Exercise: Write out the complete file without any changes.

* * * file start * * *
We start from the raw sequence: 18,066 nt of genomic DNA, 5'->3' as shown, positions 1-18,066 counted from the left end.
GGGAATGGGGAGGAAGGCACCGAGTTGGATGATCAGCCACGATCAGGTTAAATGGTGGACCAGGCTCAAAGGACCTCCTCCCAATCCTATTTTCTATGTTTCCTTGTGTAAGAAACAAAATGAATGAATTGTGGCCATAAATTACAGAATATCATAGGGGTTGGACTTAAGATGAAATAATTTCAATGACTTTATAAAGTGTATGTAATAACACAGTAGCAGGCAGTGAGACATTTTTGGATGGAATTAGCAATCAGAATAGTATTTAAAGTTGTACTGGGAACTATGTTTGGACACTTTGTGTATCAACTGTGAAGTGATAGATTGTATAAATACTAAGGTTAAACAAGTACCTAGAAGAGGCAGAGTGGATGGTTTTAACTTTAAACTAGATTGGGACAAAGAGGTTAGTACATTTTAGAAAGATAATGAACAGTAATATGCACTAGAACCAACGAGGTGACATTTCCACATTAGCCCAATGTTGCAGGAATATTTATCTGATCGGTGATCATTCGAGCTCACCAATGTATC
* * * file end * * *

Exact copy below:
We start from the raw sequence: 18,066 nt of genomic DNA, 5'->3' as shown, positions 1-18,066 counted from the left end.
GGGAATGGGGAGGAAGGCACCGAGTTGGATGATCAGCCACGATCAGGTTAAATGGTGGACCAGGCTCAAAGGACCTCCTCCCAATCCTATTTTCTATGTTTCCTTGTGTAAGAAACAAAATGAATGAATTGTGGCCATAAATTACAGAATATCATAGGGGTTGGACTTAAGATGAAATAATTTCAATGACTTTATAAAGTGTATGTAATAACACAGTAGCAGGCAGTGAGACATTTTTGGATGGAATTAGCAATCAGAATAGTATTTAAAGTTGTACTGGGAACTATGTTTGGACACTTTGTGTATCAACTGTGAAGTGATAGATTGTATAAATACTAAGGTTAAACAAGTACCTAGAAGAGGCAGAGTGGATGGTTTTAACTTTAAACTAGATTGGGACAAAGAGGTTAGTACATTTTAGAAAGATAATGAACAGTAATATGCACTAGAACCAACGAGGTGACATTTCCACATTAGCCCAATGTTGCAGGAATATTTATCTGATCGGTGATCATTCGAGCTCACCAATGTATC